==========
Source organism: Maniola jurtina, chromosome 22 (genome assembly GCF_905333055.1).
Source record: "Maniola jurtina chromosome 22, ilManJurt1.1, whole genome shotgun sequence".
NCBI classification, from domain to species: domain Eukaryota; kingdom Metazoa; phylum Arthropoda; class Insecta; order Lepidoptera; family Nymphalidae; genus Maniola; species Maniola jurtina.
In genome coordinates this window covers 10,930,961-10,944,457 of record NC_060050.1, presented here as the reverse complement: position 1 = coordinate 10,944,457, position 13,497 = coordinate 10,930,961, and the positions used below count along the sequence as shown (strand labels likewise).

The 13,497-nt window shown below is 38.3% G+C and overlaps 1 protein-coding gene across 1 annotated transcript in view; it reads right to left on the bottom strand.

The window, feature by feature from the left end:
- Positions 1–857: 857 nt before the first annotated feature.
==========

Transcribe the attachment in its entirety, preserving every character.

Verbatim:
Source organism: Maniola jurtina, chromosome 22 (genome assembly GCF_905333055.1).
Source record: "Maniola jurtina chromosome 22, ilManJurt1.1, whole genome shotgun sequence".
NCBI classification, from domain to species: domain Eukaryota; kingdom Metazoa; phylum Arthropoda; class Insecta; order Lepidoptera; family Nymphalidae; genus Maniola; species Maniola jurtina.
In genome coordinates this window covers 10,930,961-10,944,457 of record NC_060050.1, presented here as the reverse complement: position 1 = coordinate 10,944,457, position 13,497 = coordinate 10,930,961, and the positions used below count along the sequence as shown (strand labels likewise).

The 13,497-nt window shown below is 38.3% G+C and overlaps 1 protein-coding gene across 1 annotated transcript in view; it reads right to left on the bottom strand.

The window, feature by feature from the left end:
- Positions 1–857: 857 nt before the first annotated feature.